In Sunday’s New York Times, Thomas Friedman made the case for putting a price tag on carbon:
Price matters. Without a fixed, long-term, durable price on carbon, none of the Obama clean-tech initiatives will achieve the scale needed to have an impact on climate change or make America the leader it must be in the next great industrial revolution: E.T., or energy technology. At this stage, I’d settle for any carbon price mechanism — cap and trade, fee-bates, carbon tax and/or gasoline tax — as long as it real and provides consumers and investors a long-term incentive to shift to clean cars, appliances and buildings.
It’s hard to argue against the idea of getting the price of carbon right. But there are two key questions to ask: Is that a sufficient policy response to climate change? And is it a necessary part of the policy response?
The conventional view among economists is that if you get prices right, all else will follow. So their policy prescription begins and ends with a carbon tax (or sometimes a cap-and-trade scheme). There are reasons to doubt that getting the price right is enough by itself. First, markets — as we’ve all seen in the past year to our dismay — don’t always function with the perfection assumed by economic theory. Energy markets have major imperfections. Second, an increased price on carbon will help stimulate innovation, but there’s no evidence that it will produce the degree of innovation that we need. The cap-and-trade program for acid rain has produced good progress through fuel shifting but no real technological improvements. Third, and most importantly, the politics of climate legislation make it almost inevitable that we won’t get the price of carbon right, and that in fact we will set the price too low (or the cap too high).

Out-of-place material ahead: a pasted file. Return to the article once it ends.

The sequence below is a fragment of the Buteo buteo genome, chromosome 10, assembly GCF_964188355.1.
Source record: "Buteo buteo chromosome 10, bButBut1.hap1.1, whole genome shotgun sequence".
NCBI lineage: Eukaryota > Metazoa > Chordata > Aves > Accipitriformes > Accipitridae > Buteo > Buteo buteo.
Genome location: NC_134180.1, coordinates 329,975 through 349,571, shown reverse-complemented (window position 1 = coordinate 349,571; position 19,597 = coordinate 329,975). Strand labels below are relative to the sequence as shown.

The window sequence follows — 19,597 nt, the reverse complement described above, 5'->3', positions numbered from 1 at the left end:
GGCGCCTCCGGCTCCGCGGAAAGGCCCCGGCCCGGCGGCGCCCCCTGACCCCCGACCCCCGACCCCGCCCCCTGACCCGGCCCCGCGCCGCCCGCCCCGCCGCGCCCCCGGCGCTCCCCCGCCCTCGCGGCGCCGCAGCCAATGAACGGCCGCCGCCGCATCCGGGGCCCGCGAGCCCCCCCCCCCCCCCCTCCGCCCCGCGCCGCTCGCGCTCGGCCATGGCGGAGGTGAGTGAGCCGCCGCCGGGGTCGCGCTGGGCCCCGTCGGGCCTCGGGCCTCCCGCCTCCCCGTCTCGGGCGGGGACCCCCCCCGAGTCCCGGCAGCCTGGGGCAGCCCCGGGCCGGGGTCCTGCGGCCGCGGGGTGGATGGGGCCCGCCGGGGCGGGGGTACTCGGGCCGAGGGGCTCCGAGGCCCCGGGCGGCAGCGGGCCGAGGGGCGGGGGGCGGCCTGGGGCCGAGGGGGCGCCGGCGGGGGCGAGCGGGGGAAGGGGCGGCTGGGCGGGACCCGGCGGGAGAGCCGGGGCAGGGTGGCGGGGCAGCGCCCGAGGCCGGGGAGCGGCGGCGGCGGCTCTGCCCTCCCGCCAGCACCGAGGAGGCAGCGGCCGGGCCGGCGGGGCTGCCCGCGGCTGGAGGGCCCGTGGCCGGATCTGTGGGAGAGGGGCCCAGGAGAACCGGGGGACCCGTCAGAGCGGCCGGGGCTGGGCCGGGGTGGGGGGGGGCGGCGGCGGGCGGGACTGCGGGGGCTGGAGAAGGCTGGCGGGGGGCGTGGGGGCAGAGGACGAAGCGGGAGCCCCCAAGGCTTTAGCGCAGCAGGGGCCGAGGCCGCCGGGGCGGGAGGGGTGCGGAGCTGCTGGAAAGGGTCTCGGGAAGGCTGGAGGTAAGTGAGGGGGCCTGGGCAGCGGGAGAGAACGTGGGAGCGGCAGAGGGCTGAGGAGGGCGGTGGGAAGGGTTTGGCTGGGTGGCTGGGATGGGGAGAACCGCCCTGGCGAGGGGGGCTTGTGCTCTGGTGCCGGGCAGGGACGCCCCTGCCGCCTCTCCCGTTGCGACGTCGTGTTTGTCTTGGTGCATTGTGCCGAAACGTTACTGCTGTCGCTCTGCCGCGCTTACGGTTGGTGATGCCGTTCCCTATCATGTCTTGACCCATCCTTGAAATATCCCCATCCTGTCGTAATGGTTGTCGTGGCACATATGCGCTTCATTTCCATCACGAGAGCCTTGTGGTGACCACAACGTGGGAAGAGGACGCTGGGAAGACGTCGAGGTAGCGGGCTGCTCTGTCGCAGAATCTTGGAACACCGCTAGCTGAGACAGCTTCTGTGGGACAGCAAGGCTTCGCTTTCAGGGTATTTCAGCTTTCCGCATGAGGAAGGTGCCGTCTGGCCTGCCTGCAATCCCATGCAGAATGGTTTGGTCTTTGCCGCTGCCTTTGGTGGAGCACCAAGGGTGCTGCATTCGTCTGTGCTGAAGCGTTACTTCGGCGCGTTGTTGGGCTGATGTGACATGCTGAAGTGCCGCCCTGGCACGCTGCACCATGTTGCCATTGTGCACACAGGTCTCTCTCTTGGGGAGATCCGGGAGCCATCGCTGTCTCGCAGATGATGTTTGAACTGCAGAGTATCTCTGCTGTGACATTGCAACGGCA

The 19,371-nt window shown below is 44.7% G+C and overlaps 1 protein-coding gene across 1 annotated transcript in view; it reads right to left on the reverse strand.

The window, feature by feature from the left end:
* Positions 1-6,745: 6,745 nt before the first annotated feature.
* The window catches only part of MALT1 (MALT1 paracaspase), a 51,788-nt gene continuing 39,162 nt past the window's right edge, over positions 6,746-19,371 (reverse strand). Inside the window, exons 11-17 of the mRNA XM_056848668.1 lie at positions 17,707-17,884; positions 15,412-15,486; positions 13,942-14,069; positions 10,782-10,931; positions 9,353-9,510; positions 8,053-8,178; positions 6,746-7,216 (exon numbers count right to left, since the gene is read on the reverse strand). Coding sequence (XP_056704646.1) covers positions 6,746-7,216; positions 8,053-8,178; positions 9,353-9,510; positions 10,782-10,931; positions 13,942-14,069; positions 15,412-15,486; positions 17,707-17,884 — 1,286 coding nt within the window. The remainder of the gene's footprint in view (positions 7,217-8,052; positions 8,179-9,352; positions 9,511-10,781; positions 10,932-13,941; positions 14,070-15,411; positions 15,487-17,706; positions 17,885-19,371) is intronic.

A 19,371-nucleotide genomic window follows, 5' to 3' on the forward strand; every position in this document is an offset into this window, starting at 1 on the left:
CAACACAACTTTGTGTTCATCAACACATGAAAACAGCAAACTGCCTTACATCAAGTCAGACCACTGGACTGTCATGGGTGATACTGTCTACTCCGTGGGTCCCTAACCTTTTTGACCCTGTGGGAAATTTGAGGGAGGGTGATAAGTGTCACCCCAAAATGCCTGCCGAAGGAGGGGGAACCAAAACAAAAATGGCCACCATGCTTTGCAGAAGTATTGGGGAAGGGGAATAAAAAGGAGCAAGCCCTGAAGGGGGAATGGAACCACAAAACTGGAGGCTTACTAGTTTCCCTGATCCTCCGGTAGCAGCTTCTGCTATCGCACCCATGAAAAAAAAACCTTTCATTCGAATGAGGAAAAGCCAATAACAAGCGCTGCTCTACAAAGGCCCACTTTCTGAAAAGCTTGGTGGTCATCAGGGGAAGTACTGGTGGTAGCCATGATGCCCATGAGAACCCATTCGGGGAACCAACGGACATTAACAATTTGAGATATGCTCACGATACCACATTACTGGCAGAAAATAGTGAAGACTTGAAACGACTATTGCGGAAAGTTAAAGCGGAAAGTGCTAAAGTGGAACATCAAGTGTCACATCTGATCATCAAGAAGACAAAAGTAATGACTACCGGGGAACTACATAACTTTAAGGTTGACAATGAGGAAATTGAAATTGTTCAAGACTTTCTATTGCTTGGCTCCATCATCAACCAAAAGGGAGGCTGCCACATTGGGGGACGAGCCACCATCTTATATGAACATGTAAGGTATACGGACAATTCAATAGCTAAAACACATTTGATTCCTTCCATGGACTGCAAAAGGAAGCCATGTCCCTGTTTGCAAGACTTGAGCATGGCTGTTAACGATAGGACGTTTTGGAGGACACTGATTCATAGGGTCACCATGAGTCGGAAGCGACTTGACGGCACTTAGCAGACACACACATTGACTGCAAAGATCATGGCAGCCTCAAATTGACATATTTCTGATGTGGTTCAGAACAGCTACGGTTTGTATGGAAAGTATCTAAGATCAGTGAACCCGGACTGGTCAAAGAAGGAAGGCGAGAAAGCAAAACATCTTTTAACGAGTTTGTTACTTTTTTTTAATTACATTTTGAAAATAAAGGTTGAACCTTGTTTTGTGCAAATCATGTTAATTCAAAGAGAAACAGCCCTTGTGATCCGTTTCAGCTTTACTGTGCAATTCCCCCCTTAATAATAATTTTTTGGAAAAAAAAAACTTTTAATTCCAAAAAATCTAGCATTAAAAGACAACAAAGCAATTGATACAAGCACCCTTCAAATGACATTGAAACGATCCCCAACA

We might also ask whether we need to worry about price at all — why not simply limit ourselves to regulatory measures and subsidies for R & D? For instance, if we want to reduce carbon from the transportation sectors, why isn’t it enough to raise fuel efficiency standards for vehicles and use a low-carbon fuel standard? Why worry about the price of gasoline? One reason is that we need to worry about adverse changes in behavior. If we make cars more efficient, people may simply drive more because it costs them less per mile. This could cancel out the gains from fuel efficiency. In addition, trying to regulate every source of carbon directly is probably not feasible, and a price mechanism is an efficient way of making sure we cover the full range of sources.
The bottom line seems to be that we need to get the price of carbon right — or as close to “right” as possible — but we need subsidies for R & D and we need direct regulation of the major categories of emitters.